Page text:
‘In the Tall Grass’ Review: Stephen King Horror Gets Lost in the Weeds

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It’s never a good sign when your most interesting character is a field of malevolent grass. Such is the case in Vincenzo Natali’s horror slog Into the Tall Grass, an adaptation of Stephen King and his son Joe Hill’s 2012 novella of the same name. Although filmmakers have successfully expanded on King’s shorter material in critically acclaimed films like The Shawshank Redemption and Stand By Me, Natali’s attempts to crowd weak characterization and mythology into what could be a simple, claustrophobic mood piece fall flat.

The Netflix original opens on a nondescript Midwestern road surrounded by, you guessed it, tall grass. Virtually the only information that we get about the film’s paper-thin main characters comes courtesy of a brief prologue, which catches up with a young man named Cal (Avery Whitted) and his very pregnant sister Becky (Laysla De Oliveira) hours into a road trip.

They half-heartedly argue about whether or not they should continue their travel to San Diego, where a couple is interested in adopting Becky’s unborn child. But when Becky suddenly suffers from a late-term bout of morning sickness that forces them to pull over, she hears it — the voice of a young boy calling for help somewhere inside the nearby fields. She and Cal decide to leave their car by an empty church, which is suspiciously surrounded by abandoned vehicles, to find him.

Despite the fact that Cal enters the grass moments before Becky, the two instantly lose sight of one another. At first, they attempt to find their relative bearings by jumping up in the air and realize that they’re still only 10 feet or so apart. Yet even when they can hear each other shouting nearby, neither is able to find either their sibling or the child whose voice drew them in.

As the tedium of wandering in circles begins to take hold, the two finally locate the boy. His name is Tobin (Will Buie Jr.), and he’s prone to blurting out ominous phrases like “the tall grass knows everything” and “the field doesn’t move dead things around.” Even creepier is his fixation on a large rock that hums with the voices of people who have died in the grass and maybe controls its constantly shifting pathways. The trouble is that it’s hard to determine who is actually dead. The field seems to be stuck in a time loop, with different versions of its victims moving around simultaneously.

Rather than attempting to uncover how the trippy timelines of Into the Tall Grass work or what is supposedly killing the hundreds of spirits stuck in the field, the film crowds new players onto its already shaky foundation, such as Tobin’s father, Ross (Patrick Wilson), and Travis (Harris Gilbertson), the long-absent father of Becky’s child. He turns up because, apparently, in the outside world, the siblings have been missing for weeks.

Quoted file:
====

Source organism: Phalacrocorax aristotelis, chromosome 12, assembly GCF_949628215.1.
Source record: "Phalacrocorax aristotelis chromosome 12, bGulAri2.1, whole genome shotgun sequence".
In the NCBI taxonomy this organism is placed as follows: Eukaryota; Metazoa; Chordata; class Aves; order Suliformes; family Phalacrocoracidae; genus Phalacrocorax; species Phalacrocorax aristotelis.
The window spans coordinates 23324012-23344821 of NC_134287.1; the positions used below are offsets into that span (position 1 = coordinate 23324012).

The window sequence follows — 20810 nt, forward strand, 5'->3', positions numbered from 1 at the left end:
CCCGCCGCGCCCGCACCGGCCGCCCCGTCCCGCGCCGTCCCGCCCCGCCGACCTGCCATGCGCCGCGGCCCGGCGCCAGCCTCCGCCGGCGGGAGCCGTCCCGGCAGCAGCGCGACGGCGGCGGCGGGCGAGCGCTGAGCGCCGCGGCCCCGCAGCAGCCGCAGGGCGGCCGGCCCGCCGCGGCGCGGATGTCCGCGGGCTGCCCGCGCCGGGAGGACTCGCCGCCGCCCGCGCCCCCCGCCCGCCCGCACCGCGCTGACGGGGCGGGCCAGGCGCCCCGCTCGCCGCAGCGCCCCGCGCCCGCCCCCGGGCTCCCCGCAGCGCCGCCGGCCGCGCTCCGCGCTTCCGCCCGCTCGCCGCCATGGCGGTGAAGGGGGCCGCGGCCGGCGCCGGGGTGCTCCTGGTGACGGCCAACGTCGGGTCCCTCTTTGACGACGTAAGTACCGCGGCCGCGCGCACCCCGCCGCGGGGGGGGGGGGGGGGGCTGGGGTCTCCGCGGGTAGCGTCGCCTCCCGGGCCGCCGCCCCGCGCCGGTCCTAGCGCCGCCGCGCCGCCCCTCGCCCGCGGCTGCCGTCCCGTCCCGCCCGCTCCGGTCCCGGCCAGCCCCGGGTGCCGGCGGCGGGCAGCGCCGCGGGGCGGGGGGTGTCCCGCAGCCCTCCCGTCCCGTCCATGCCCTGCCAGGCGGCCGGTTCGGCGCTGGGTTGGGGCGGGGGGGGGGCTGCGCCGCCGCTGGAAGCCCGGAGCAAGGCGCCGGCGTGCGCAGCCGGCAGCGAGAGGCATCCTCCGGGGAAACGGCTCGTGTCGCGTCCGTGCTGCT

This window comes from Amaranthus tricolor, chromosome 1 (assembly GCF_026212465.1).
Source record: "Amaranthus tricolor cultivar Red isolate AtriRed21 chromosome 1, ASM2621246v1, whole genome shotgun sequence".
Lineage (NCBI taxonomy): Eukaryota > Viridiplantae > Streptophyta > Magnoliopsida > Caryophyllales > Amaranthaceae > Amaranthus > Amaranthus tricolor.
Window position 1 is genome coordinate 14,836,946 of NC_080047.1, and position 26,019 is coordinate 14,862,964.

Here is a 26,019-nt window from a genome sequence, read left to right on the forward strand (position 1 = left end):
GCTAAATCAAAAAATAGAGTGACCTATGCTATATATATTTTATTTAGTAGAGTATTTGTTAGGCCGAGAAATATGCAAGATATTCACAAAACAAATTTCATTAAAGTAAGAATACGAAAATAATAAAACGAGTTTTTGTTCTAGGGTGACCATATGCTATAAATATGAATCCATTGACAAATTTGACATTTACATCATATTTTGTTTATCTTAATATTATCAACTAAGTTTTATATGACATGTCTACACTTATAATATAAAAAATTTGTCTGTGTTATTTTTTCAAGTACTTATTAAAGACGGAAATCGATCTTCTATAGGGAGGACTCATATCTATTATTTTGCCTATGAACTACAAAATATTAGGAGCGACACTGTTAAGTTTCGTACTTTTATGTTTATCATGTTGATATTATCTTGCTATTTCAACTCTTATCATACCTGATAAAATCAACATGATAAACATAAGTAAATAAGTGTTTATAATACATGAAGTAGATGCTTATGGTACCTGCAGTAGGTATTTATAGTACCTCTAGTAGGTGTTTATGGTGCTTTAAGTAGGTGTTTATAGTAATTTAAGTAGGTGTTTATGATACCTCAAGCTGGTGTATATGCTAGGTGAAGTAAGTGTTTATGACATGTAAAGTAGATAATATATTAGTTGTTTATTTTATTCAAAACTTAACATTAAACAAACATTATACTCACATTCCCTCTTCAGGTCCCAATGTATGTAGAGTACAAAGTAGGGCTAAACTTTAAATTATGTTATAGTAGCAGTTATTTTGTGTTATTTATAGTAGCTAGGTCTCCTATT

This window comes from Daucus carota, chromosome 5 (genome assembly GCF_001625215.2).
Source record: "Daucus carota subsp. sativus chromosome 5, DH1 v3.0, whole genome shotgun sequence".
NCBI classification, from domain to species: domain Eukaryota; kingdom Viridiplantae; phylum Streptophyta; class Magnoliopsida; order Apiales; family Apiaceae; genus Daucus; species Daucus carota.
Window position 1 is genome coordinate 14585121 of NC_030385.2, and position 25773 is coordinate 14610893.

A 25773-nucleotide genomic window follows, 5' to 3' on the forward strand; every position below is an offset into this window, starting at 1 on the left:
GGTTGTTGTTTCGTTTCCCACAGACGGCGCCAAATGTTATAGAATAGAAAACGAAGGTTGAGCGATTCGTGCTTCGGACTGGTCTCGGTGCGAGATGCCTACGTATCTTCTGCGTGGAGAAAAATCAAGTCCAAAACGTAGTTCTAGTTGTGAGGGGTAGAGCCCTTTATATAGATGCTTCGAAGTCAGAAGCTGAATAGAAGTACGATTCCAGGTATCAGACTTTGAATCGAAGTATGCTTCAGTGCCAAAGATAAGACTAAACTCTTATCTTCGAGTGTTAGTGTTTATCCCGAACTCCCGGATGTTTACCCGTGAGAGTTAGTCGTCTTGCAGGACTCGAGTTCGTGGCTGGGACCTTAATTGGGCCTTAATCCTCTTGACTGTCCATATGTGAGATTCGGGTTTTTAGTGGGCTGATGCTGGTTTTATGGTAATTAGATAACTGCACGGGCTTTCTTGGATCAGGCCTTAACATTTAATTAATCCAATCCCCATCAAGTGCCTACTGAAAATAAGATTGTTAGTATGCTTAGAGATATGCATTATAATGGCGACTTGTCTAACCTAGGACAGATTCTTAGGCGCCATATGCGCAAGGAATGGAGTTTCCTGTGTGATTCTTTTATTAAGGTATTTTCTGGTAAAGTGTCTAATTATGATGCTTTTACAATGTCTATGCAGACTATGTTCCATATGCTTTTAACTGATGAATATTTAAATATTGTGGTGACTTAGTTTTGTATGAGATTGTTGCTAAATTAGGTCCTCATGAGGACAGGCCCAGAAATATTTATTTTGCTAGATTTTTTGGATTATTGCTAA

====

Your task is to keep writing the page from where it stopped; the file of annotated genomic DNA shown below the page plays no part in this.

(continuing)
There are weak attempts at Groundhog Day-like redemption arcs, including a near-incestual conflict between Cal and Travis over Becky’s affections and an unconvincing storyline in which Becky’s indifference towards the fetus she’s carrying quickly changes. Still, the characters are too flat for any emotional beats to land.

An evil field of grass that traps its victims by constantly rearranging their paths is an intriguing enough premise on its own. But for viewers looking for answers about why the grass lures these people in or what it plans to do with them besides cause stress and fatigue, very little is actually explained. The claustrophobic terror of Cal and Becky’s situation could have propelled Into the Tall Grass well enough on its own, but Natali’s insistence on giving cryptic clues about the field’s mythology that never pay off muddy that atmospheric potential.

The filmmaker effectively portrayed a shifting nightmare space in his 1997 feature debut, Cube, so he should be the ideal director for Into the Tall Grass. The crucial difference between the two films is a simple matter of exposition — although the characters in Cube also find themselves trapped in a mysterious maze, its visually stunning geometric horrors and tightly paced action sequences are engaging enough on their own. Here, the monotony of merely watching underwritten leads wander through blades of grass for the entire first act does little to make the audience know or care about what sinister forces are at play.

As meandering as Into the Tall Grass is, there’s a distinct style to it that’s often missing from similar B-grade Netflix ventures. Natali recently worked on American Gods and the Hannibal TV series, both of which use stunning, highly stylized visuals to depict the danger often lurking in the American countryside. There are echoes of this care in the way that this film lingers on overhead shots of the swaying field and close-ups of crows’ eyes and bare feet wading through thick, dark mud. They’re everyday images captured with an eerie beauty that keep Into the Tall Grass from becoming an utterly forgettable exercise in disorienting horror.

A few answers about what exactly lurks within the grass are tossed out in the film’s finale, whose brief spurts of gore, coupled with horror veteran Wilson’s maniacally upbeat performance as an all-American man driven mad in claustrophobic quarters, finally give Into the Tall Grass some much-needed inertia. Unfortunately, it’s not enough to save a film that almost instantly gets lost in the weeds.

Abby Monteil: @abbyemonteil Culture journalist and Vox Magazine writer who hasn't been adopted by Paul Thomas Anderson and Maya Rudolph (yet).